The Voice of Guanacaste reported in 2015 that several council members and residents had complained about Padilla, who had not handed in technical reports for over a year. This delayed the awarding of concessions.

Read also: Santa Cruz’s MZ called out for delay in concessions

According to Leticia Gutiérrez, the head of the City Hall's tax administration department -and Padilla’s boss’- was distrusting of his department. “He wouldn’t let anyone into the department. He didn’t allow for interventions,” she, her boss, said of Padilla.

The Voice of Guanacaste tried to speak with the former municipal employee, but he did not answer any calls this newspaper made to his cell phone.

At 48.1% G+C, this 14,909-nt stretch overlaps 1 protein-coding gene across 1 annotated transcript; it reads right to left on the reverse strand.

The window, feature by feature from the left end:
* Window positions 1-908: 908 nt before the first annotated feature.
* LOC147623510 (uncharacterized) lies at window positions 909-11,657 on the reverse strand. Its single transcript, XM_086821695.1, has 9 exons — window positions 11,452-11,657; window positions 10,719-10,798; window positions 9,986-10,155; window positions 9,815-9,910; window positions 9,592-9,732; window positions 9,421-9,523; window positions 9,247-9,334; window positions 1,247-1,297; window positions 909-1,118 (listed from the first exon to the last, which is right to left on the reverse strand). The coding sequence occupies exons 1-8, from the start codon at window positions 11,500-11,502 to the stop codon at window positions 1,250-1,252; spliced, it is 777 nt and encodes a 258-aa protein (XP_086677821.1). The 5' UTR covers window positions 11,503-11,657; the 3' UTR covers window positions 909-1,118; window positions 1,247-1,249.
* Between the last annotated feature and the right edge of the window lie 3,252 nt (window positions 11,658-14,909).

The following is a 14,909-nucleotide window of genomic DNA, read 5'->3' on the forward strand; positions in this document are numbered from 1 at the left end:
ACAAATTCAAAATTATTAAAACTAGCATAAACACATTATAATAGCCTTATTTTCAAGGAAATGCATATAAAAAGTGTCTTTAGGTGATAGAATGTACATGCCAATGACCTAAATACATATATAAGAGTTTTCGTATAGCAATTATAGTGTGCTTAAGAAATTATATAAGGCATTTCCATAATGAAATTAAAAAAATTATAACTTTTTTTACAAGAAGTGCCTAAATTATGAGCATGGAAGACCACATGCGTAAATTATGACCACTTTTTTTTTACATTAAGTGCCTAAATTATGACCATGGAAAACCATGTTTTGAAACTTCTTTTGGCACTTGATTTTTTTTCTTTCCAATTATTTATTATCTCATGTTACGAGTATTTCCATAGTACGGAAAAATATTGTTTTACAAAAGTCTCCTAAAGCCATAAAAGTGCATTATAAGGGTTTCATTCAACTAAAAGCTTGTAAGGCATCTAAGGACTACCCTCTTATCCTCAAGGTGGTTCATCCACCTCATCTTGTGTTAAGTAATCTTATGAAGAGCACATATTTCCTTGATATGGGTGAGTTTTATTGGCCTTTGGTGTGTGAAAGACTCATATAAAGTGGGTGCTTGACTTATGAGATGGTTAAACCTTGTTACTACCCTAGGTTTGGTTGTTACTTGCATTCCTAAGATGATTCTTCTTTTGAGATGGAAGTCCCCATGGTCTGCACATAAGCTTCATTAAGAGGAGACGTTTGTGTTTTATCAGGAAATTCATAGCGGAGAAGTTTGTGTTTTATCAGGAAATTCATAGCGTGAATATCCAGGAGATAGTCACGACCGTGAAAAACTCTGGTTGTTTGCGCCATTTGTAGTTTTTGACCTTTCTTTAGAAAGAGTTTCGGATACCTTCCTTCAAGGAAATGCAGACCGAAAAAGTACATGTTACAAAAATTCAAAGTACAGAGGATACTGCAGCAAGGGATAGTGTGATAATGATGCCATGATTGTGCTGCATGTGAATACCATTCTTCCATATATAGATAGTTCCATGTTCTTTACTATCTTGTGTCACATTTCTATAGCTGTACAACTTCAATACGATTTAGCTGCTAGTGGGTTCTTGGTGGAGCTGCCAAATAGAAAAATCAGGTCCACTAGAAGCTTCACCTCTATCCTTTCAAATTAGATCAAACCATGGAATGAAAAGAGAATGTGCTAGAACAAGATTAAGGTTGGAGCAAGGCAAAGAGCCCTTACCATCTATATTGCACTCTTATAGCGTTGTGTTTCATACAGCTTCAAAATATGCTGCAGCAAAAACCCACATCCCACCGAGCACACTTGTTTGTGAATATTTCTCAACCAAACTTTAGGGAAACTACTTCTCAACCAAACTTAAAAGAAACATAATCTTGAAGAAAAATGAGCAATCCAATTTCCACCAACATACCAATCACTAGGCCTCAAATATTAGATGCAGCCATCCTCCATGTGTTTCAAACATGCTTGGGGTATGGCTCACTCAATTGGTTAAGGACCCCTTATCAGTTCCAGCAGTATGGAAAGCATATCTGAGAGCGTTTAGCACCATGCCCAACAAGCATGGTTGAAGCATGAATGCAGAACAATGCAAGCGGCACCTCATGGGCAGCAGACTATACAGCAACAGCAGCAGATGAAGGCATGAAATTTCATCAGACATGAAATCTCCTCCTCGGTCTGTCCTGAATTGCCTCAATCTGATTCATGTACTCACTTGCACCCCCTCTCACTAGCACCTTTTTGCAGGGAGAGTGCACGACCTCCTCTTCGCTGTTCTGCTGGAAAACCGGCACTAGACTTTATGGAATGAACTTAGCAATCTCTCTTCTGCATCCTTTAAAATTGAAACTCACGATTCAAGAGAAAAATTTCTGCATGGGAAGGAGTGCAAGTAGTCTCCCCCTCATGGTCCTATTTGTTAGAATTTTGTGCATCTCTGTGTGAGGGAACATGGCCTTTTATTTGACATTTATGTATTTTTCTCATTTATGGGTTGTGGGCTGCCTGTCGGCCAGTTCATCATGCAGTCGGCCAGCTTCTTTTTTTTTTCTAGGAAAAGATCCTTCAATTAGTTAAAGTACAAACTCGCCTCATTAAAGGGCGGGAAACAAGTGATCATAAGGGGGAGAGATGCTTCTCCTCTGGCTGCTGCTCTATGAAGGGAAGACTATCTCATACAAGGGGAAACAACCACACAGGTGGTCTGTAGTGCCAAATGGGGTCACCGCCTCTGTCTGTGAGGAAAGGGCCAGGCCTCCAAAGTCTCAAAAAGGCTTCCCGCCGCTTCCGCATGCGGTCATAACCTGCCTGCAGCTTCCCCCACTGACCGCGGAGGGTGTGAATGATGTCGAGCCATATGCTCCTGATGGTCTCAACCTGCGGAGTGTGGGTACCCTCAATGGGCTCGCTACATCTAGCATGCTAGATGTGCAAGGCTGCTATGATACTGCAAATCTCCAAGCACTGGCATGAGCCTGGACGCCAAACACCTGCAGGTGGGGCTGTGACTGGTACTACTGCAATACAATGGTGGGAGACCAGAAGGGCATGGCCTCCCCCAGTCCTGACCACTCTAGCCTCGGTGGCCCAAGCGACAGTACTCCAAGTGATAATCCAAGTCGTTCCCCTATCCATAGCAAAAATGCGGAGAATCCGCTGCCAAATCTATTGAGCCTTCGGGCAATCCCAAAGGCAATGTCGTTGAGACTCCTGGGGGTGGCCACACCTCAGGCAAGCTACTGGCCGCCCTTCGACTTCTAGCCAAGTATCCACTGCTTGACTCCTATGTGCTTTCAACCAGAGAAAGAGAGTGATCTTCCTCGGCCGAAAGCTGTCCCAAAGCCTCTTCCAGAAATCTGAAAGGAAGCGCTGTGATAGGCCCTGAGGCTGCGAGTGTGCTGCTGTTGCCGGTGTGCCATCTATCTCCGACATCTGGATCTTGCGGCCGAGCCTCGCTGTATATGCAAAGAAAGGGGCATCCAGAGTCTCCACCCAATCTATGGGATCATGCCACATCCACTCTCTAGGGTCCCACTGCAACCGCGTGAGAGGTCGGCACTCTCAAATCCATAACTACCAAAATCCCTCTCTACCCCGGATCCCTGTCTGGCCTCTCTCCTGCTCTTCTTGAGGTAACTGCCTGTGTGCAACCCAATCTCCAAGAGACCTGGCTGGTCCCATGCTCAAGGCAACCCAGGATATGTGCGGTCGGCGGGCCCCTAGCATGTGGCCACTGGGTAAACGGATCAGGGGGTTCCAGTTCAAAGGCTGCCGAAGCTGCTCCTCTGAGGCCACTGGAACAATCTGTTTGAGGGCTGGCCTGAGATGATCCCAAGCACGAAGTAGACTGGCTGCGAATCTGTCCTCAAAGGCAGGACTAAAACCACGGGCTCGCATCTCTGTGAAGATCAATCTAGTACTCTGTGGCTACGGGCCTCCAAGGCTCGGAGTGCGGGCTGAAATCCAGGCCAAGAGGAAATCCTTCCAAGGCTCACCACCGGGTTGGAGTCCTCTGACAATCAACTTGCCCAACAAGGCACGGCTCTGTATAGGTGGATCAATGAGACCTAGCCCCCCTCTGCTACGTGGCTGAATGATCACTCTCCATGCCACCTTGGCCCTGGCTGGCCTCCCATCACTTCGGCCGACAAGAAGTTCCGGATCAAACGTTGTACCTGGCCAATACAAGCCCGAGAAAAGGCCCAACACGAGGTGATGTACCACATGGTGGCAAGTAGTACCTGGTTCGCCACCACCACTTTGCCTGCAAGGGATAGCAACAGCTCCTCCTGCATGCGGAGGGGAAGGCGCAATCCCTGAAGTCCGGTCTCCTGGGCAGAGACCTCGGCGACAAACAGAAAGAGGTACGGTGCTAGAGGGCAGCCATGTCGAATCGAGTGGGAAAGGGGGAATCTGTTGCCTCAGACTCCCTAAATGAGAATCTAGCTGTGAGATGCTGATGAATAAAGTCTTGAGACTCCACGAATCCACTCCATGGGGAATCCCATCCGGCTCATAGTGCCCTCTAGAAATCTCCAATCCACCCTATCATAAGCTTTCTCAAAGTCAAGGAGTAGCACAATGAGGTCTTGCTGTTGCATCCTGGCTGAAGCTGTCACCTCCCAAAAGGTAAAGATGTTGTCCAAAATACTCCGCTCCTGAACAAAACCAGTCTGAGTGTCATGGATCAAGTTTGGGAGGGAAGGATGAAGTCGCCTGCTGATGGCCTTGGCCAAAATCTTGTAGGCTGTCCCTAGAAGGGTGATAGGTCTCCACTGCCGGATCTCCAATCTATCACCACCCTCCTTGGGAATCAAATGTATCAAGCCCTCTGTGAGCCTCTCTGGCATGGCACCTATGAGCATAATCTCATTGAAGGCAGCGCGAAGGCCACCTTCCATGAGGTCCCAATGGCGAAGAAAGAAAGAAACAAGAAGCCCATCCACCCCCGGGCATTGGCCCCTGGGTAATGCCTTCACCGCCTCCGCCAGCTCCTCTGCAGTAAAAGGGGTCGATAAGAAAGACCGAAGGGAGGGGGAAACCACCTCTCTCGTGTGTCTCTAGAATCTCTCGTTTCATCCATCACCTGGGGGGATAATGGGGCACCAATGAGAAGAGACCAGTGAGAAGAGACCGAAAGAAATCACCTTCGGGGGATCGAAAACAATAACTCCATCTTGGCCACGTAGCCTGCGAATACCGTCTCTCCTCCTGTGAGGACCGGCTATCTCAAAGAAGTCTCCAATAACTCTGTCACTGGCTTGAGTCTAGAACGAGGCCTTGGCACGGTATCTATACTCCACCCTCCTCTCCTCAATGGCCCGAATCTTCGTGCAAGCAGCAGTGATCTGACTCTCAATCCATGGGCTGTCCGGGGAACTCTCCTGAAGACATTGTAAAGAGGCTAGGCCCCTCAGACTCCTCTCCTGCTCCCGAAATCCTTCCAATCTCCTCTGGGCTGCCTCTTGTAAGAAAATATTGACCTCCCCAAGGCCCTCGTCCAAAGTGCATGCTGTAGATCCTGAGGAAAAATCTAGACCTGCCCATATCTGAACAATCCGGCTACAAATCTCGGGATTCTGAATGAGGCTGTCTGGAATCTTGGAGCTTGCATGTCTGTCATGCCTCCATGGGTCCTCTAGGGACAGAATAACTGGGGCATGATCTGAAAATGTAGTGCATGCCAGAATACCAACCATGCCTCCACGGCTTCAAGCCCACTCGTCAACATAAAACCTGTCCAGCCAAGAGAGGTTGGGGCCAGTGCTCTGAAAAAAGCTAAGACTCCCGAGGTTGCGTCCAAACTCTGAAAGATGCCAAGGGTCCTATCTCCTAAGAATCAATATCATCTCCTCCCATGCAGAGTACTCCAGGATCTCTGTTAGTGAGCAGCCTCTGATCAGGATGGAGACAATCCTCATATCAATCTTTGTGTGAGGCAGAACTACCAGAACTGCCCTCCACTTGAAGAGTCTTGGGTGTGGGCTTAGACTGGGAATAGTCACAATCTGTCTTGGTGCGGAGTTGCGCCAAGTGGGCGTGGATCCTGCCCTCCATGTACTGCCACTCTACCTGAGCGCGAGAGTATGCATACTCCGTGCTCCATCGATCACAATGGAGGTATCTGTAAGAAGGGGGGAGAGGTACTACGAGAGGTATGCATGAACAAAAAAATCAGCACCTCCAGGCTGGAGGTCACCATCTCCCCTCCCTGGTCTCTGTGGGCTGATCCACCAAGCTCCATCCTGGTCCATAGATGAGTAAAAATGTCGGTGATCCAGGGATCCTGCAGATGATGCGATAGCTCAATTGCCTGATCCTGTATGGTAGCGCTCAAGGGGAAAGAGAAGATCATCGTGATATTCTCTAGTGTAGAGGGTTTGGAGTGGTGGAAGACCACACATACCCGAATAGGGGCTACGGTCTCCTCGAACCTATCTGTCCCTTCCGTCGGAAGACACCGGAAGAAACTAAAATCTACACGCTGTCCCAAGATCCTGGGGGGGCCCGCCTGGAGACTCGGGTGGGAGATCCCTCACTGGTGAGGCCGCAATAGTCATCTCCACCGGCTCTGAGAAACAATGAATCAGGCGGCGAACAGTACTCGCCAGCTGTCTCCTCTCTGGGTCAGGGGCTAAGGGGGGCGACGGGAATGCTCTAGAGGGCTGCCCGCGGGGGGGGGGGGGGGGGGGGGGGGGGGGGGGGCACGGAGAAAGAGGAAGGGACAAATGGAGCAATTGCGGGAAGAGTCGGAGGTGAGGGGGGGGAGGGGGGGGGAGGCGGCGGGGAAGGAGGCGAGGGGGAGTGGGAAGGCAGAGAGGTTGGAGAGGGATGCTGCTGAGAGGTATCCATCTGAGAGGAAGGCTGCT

Municipal leaders cannot claim ignorance of this problem. In addition to the previous list, the Comptroller General’s Office (CGR) has warned of the department’s disorganization since 2004 and, although the City Hall complied with the orders in 2010, the situation remains similar to the one described in reports ten years ago.

What would happen if the money existed?

The City Hall’s financial problems are greater than just the lack of income from the MZ. However, it is the greatest opportunity for growth in the canton, say financial director Mario Moreira and planning director William Huertas.

"Santa Cruz has the most commercial coastline in the country. We could collect a lot more money." - Mario Moreira, financial director in Santa Cruz.

“Santa Cruz has the most commercial coastline in the country. We could collect a lot more money,” says Moreira with a mixture of bitterness and resignation.

Law 6043 of the Maritime Zone states that monies received for concessions must be invested in the following way: 20% in public works; 40% in improvements in the canton; and 40% in improving the public areas (with the ICT’s permission) and paying the MZ department.